FOOD SECURITY SNAPSHOT
• Production of cereals in 2021 expected to reach near-record high, owing to excellent weather conditions and large plantings
• Export quantities of maize forecast at above-average level in 2021/22 marketing year, underpinned by ample supplies
• Prices of maize decline moderately in first months of 2021, reflecting favourable supply outlook
• Food insecurity worsened by effects of COVID-19 pandemic
Near‑record cereal output expected in 2021
Harvesting of the 2021 maize crop is underway and expected to conclude at the end of June. The area planted with maize is estimated at an above‑average level of 2.75 million hectares, primarily reflecting the positive effects of remunerative prices and conducive weather during the planting period in the last quarter of 2020. Maize yields are also expected to be well above the average, owing to almost ideal weather conditions during the cropping season. As a result, the 2021 maize production from both commercial and non‑commercial sectors is forecast at 16.7 million tonnes, about 25 percent above the five‑year average and less than 1 million tonnes below the record output of 2017.
Planting of the 2021 winter wheat crop is expected to begin at the end of May and early indications point to a small expansion in the area sown, underpinned by prevailing high crop prices. By contrast, barley sowings are forecast to fall sharply in 2021, as the large output in 2020 combined with a slump in demand for the grain, due to bans on alcohol sales during the COVID‑19 pandemic, has led to an oversupply that is foreseen to curb incentives to plant.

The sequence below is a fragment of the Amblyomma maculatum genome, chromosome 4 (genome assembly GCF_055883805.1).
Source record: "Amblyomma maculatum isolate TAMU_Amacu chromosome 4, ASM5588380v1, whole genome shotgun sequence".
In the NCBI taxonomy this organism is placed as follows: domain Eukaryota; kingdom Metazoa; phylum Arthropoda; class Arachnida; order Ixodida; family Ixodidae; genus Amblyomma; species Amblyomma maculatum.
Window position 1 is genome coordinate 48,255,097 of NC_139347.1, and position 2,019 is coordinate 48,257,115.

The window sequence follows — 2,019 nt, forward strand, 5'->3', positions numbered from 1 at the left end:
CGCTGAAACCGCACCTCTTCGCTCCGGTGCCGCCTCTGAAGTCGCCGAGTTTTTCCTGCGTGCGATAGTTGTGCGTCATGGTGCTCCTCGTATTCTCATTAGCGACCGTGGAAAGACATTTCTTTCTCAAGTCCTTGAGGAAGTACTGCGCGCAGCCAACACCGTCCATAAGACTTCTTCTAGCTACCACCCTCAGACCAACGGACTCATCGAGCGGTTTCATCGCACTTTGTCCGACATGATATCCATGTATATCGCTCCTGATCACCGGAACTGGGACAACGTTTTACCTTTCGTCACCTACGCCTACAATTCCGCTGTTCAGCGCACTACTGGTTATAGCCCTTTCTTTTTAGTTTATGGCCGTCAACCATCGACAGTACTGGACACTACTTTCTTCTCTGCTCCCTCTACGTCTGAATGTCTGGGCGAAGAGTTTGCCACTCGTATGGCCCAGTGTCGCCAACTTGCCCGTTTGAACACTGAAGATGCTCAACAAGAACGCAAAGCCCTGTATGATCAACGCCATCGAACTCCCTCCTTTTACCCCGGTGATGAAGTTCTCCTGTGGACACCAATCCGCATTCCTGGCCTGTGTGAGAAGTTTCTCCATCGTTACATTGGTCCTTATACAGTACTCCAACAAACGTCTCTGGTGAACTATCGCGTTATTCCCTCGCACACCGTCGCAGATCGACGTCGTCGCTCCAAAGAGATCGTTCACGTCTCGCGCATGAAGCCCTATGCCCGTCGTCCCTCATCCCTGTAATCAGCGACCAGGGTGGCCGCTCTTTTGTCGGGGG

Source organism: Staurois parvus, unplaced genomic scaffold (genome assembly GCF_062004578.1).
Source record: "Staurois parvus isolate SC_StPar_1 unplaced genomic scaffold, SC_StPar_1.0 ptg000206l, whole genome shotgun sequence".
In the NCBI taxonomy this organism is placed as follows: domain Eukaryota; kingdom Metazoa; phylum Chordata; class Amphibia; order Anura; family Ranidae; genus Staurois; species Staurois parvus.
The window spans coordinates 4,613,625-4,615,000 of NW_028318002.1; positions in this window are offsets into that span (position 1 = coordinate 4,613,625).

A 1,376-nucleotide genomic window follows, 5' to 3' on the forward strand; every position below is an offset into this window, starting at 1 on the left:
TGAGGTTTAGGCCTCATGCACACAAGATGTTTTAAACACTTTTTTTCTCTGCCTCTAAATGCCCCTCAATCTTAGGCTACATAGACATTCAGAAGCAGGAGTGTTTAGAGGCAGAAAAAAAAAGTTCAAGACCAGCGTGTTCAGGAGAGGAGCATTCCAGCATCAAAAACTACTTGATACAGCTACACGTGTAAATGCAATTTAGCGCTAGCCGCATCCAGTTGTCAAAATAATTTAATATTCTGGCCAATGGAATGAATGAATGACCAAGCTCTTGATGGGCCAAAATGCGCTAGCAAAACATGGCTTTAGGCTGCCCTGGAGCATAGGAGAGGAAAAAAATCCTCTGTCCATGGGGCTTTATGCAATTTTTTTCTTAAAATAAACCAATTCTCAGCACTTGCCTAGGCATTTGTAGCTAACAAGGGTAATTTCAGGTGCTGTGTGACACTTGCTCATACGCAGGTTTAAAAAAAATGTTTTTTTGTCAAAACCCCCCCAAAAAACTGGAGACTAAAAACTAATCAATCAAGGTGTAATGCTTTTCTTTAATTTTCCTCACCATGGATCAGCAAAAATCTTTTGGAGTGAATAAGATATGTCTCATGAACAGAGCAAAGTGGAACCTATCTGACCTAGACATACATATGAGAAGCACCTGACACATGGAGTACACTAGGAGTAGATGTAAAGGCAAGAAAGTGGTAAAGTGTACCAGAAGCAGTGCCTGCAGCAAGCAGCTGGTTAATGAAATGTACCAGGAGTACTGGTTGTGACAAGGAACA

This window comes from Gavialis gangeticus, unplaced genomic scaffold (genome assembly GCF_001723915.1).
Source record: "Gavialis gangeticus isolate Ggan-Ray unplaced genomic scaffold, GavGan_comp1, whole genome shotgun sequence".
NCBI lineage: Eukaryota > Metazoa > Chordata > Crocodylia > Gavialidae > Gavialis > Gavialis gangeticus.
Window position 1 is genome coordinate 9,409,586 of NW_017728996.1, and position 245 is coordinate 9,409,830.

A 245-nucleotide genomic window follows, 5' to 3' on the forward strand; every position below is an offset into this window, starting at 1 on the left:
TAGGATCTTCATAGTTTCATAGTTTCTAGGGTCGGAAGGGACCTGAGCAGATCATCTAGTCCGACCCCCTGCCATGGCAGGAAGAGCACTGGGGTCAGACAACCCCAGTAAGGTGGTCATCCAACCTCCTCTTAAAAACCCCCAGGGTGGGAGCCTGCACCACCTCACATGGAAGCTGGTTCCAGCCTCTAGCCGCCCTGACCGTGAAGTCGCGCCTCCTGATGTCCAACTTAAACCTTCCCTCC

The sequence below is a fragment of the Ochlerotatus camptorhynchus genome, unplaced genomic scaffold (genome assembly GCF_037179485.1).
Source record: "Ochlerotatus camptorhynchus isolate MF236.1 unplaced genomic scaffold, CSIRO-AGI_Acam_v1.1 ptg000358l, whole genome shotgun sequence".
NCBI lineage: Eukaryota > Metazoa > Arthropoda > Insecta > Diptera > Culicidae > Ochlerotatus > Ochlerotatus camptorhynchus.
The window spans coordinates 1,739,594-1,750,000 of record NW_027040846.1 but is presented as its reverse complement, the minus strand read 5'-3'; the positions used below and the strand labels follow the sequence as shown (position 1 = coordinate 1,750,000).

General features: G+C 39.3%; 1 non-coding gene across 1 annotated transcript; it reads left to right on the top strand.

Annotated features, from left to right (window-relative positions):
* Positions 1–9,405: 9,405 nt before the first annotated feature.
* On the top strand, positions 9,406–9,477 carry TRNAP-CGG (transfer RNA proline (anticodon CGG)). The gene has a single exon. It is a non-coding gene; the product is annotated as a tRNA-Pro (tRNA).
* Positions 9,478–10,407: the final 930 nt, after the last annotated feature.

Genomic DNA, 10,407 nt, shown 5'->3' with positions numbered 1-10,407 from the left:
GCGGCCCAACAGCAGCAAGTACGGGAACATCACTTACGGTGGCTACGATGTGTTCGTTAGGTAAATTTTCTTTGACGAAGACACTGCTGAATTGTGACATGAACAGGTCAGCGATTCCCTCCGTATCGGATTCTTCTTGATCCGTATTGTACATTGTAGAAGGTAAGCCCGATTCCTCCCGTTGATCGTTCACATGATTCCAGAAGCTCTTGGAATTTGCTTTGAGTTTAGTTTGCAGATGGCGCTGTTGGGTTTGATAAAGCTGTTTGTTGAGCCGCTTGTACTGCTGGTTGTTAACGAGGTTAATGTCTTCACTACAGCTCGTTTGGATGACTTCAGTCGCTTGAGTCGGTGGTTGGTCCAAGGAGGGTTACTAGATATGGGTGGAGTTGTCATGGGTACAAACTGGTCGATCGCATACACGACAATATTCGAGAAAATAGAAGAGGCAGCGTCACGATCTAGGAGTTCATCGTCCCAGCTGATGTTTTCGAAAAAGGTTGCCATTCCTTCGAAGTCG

Large maize export quantity forecast in 2021/22
Exports of maize are forecast at an above‑average level of 3 million tonnes in the 2021/22 marketing year (May/April). This outlook is underpinned by a favourable supply situation following the 2020 bumper output and the expected near‑record harvest in 2021. Additionally, high international maize prices, which helped to push up the export parity price above domestic prices in April, provides further incentives to export.
The bulk of maize exports are expected to be delivered to countries outside of Southern Africa, as neighbouring countries are also anticipated to gather large harvests in 2021, reducing their import needs. National stocks are expected to be maintained at an above‑average level of around 3 million tonnes in 2021/22.
Prices of maize declined on supply pressure
Wholesale prices of maize grain decreased moderately between January and April 2021, driven primarily by favourable domestic supply conditions. The downward pressure more than outweighed the effects of the high prices on the international market and a weakening of the national currency that normally contributes to the price increases.
Widespread job losses worsen food insecurity
Although the effects of the COVID‑19 pandemic had minimal impacts on the agriculture and food sectors, households’ food security conditions worsened due to the lockdown measures that caused widespread job and income losses. Consequently, food insecurity worsened due to a decrease in households’ ability to access sufficient quantities of nutritious foods. According to data from Statistics South Africa, on a yearly basis nearly 600 000 jobs were lost as of December 2020. According to the first and latest IPC analysis for the country, an estimated 11.8 million people faced high levels of acute food insecurity between January and March 2021.
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